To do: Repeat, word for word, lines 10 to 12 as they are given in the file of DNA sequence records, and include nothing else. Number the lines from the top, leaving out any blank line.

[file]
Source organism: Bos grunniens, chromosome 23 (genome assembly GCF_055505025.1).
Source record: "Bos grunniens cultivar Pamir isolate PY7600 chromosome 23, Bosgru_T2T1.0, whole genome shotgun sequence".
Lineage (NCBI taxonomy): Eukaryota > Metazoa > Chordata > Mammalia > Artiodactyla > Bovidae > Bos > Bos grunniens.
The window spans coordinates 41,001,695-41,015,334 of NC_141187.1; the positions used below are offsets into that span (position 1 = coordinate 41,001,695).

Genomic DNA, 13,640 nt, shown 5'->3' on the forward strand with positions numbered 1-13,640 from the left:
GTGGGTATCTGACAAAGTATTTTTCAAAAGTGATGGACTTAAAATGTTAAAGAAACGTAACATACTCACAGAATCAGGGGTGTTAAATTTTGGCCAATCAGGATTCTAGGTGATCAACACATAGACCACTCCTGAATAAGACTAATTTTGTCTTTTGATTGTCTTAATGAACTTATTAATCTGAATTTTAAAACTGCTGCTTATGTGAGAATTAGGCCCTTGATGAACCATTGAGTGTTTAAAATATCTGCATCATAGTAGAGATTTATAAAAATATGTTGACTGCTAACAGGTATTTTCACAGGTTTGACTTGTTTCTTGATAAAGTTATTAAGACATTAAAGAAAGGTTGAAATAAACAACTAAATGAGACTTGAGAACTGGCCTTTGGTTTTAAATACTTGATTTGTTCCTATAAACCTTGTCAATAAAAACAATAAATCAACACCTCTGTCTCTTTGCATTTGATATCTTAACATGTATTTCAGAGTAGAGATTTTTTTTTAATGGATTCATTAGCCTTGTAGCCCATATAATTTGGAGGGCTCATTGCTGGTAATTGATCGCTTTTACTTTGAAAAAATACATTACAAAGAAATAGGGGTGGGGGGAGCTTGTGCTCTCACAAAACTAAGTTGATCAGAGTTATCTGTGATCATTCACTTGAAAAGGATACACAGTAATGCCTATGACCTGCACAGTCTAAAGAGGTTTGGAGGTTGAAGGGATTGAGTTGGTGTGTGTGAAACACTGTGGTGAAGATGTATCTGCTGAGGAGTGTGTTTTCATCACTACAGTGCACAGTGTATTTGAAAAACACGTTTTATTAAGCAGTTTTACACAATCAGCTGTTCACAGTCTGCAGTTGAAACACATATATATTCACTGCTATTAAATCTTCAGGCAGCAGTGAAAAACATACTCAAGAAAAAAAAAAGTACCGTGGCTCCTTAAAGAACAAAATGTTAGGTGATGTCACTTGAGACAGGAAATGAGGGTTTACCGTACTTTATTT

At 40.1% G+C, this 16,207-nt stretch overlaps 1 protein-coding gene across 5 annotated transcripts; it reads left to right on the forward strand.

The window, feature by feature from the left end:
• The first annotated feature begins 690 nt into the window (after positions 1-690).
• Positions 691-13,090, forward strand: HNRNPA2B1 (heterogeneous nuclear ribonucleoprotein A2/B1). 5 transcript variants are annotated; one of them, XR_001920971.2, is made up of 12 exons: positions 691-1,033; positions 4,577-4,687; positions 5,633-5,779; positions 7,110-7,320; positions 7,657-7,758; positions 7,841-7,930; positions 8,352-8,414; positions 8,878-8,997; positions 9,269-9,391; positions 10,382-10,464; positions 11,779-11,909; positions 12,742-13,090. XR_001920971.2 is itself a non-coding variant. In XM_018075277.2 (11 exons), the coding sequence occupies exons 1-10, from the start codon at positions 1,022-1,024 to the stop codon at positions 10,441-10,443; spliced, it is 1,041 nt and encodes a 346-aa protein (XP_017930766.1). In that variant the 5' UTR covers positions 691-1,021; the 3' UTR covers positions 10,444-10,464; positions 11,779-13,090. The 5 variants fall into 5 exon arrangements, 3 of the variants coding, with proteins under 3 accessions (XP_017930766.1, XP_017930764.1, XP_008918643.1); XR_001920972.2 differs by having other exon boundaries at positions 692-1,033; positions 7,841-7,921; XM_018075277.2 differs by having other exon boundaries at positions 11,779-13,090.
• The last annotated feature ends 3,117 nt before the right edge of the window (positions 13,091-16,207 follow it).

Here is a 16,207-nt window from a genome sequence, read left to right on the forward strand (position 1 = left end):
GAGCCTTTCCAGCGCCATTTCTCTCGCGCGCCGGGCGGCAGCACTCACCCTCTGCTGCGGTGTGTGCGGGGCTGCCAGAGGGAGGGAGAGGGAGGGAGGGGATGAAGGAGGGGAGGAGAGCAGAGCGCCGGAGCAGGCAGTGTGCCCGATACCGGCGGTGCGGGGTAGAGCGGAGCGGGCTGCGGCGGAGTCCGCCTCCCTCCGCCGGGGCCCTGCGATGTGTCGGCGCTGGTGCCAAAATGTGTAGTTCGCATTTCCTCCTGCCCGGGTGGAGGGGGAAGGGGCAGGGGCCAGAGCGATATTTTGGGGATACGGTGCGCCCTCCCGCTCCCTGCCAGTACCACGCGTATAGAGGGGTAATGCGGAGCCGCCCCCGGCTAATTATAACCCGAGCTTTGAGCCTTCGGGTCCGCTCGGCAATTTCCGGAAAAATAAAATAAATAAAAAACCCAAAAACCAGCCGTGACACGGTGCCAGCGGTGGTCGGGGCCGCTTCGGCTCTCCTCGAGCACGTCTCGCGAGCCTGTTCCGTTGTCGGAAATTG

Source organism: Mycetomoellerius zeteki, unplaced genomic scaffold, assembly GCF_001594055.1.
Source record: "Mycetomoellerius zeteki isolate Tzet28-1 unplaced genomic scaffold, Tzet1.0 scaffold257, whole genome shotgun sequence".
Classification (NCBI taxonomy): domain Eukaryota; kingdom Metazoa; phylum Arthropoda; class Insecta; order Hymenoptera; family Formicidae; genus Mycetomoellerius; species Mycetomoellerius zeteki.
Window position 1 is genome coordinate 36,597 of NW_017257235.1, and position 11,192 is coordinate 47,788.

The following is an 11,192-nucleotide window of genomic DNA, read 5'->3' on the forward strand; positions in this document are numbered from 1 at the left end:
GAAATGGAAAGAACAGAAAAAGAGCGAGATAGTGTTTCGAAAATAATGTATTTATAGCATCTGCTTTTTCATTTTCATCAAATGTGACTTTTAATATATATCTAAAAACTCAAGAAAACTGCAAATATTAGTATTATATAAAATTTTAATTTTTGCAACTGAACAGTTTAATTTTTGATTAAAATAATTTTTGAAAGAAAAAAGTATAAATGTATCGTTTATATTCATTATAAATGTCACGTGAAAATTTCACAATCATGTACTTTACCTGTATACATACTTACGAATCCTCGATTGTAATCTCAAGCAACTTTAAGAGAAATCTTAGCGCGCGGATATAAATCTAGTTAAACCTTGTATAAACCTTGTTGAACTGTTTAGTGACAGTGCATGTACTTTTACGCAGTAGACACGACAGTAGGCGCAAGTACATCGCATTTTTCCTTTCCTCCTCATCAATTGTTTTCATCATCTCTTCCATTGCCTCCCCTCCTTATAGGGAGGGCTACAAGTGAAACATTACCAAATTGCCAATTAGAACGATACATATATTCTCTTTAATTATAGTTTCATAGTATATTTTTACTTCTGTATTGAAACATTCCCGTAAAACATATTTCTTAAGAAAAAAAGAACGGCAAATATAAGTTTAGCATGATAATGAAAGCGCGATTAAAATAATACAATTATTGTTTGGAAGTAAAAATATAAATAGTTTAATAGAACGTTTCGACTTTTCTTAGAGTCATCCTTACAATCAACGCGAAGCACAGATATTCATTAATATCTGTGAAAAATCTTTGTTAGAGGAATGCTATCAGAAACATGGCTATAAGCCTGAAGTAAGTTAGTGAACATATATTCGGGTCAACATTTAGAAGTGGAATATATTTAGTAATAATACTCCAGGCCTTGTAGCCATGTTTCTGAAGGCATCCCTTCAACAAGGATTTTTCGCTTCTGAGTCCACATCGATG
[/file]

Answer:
• Positions 691-13,090, forward strand: HNRNPA2B1 (heterogeneous nuclear ribonucleoprotein A2/B1). 5 transcript variants are annotated; one of them, XR_001920971.2, is made up of 12 exons: positions 691-1,033; positions 4,577-4,687; positions 5,633-5,779; positions 7,110-7,320; positions 7,657-7,758; positions 7,841-7,930; positions 8,352-8,414; positions 8,878-8,997; positions 9,269-9,391; positions 10,382-10,464; positions 11,779-11,909; positions 12,742-13,090. XR_001920971.2 is itself a non-coding variant. In XM_018075277.2 (11 exons), the coding sequence occupies exons 1-10, from the start codon at positions 1,022-1,024 to the stop codon at positions 10,441-10,443; spliced, it is 1,041 nt and encodes a 346-aa protein (XP_017930766.1). In that variant the 5' UTR covers positions 691-1,021; the 3' UTR covers positions 10,444-10,464; positions 11,779-13,090. The 5 variants fall into 5 exon arrangements, 3 of the variants coding, with proteins under 3 accessions (XP_017930766.1, XP_017930764.1, XP_008918643.1); XR_001920972.2 differs by having other exon boundaries at positions 692-1,033; positions 7,841-7,921; XM_018075277.2 differs by having other exon boundaries at positions 11,779-13,090.
• The last annotated feature ends 3,117 nt before the right edge of the window (positions 13,091-16,207 follow it).

Here is a 16,207-nt window from a genome sequence, read left to right on the forward strand (position 1 = left end):